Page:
Participants were assured that their feedback is crucial, regardless of whether the tasks were successfully completed. Following the Task Scenarios, participants were asked a series of reflective questions to gather more critical feedback (see Appendix D and Appendix E). Demographic questions (see Appendix F) were an optional follow-up to the reflective questions, and concluded the study’s data collection. Figures 2 and 3 are detailed, step-by-step descriptions of the Task Scenarios (see Appendix C). 

Participants Profile

The post-test questionnaire provided the information to survey the participants’ profiles. Participants were asked about their art and museum knowledge, how they gather information about the museum events, their nationalities, device preferences and their past visits to the Whitney and other museums. The analysis of this survey is detailed in the Figures 5–11. 

Figure 5.

Participants Profile: the number of visits participants have made to museums in the past year.

Survey outcome: times visited a museum in the past year
Figure 6.

Participants profile: how participants find information about the current exhibitions on display at the Whitney Museum.

Survey outcome: how do you stay up to date
Figure 7.

Participants profile: participants’ self-assessed knowledge of the Whitney Museum.

Survey outcome: rate your knowledge of the Whitney
Figure 8.

Participants profile: participants’ self-assessed knowledge of the Whitney Museum.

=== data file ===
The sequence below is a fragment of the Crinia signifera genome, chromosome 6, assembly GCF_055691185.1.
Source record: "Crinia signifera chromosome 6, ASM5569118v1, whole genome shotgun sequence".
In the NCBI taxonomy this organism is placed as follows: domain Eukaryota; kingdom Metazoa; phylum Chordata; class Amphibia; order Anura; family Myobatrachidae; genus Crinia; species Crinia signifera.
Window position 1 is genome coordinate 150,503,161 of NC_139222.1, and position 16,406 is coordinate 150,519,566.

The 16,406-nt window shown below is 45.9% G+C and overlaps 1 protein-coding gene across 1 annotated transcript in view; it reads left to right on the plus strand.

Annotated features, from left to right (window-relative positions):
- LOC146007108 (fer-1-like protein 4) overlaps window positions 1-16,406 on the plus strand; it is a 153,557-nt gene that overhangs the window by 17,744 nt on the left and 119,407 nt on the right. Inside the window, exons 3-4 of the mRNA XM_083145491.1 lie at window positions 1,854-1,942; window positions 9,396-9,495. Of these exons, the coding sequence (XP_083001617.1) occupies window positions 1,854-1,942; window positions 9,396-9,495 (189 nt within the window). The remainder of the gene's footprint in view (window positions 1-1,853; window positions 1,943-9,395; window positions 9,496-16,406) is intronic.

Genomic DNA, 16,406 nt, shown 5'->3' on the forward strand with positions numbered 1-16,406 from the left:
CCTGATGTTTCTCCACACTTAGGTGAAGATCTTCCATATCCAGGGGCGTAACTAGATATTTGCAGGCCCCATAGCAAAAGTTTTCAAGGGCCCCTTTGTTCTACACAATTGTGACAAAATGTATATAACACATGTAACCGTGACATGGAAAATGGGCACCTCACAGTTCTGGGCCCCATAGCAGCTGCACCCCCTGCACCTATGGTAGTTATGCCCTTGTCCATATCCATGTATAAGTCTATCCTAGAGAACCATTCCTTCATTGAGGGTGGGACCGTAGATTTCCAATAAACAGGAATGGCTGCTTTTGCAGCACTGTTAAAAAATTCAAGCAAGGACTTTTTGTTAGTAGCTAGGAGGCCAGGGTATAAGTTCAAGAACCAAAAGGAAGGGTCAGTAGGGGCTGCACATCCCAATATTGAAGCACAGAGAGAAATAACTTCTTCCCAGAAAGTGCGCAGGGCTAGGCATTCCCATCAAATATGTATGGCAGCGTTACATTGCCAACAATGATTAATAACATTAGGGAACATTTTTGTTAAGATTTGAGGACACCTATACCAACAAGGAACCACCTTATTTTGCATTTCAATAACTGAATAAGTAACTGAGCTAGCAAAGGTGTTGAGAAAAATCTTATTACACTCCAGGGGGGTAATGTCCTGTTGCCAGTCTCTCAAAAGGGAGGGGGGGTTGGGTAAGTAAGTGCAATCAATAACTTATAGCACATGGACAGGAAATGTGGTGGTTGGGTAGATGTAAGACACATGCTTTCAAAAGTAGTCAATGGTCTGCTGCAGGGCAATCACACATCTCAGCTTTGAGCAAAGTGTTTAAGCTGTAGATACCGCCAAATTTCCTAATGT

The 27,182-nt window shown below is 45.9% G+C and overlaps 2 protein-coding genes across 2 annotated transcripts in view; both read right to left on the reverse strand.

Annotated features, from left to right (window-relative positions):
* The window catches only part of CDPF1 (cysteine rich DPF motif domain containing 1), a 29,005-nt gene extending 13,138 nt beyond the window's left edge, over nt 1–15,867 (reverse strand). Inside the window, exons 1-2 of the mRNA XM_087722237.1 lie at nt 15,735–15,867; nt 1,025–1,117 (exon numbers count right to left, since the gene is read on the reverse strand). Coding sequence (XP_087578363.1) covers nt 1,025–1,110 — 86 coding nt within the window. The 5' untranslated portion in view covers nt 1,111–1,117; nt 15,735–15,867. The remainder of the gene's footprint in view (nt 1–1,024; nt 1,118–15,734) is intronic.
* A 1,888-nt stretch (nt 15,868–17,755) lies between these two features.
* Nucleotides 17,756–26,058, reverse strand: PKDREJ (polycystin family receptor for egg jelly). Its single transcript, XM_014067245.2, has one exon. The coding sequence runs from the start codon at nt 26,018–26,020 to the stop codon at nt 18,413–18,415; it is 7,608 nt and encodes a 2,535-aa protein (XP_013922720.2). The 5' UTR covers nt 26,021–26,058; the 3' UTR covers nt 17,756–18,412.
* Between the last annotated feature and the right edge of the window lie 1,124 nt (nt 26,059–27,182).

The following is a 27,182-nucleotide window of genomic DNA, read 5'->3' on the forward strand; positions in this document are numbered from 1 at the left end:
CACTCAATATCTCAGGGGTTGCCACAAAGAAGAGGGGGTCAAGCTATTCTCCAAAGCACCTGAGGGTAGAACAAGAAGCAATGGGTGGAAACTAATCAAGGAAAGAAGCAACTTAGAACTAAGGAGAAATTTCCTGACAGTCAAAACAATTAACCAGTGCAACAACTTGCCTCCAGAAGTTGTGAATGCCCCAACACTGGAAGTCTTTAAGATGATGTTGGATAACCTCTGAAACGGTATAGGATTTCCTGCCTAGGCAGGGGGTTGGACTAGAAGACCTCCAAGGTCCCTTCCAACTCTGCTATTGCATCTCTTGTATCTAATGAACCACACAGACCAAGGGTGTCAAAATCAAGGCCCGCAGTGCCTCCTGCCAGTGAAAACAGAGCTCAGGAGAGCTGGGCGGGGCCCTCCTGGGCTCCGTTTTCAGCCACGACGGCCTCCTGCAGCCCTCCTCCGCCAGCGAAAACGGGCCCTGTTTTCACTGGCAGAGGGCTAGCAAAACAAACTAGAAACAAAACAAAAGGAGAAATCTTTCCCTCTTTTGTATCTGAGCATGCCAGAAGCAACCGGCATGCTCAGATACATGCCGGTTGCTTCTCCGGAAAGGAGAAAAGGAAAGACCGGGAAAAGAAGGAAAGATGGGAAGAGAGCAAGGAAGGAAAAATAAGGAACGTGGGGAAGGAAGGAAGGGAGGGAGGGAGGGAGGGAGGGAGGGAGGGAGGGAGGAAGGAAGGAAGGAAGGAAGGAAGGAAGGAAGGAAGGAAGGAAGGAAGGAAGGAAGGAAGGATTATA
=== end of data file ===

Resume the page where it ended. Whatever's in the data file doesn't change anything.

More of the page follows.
Survey outcome: Reason for visiting museum

Limitations of This Study

While it may seem that user tests are limitless in their benefits, researchers should be aware of certain tendencies that may cause errors in collecting critical information and making the right observations. To avoid error on the part of the researchers, drafts of the Task Scenarios were tested prior to the actual test. These test runs and edits also alleviated the possibility of incorrectly screening or inadvertently assisting participants.

Because of existing, inevitable social pressure, some responses to our questions may not be true. Mostly this is due to participants aligning their answers with what they perceive to be more popularly accepted by society, regardless of the truth. There are times when participants may not feel at ease with or confide in the reliability of the Testers or Moderators. To reduce the significance of these limitations, participants received reassurance that all materials are confidential and that participants were not tested on their skills. Participants were also allowed to skip questions they felt uncomfortable answering and even end the test at their discretion.

Summary of Key Findings And Recommendations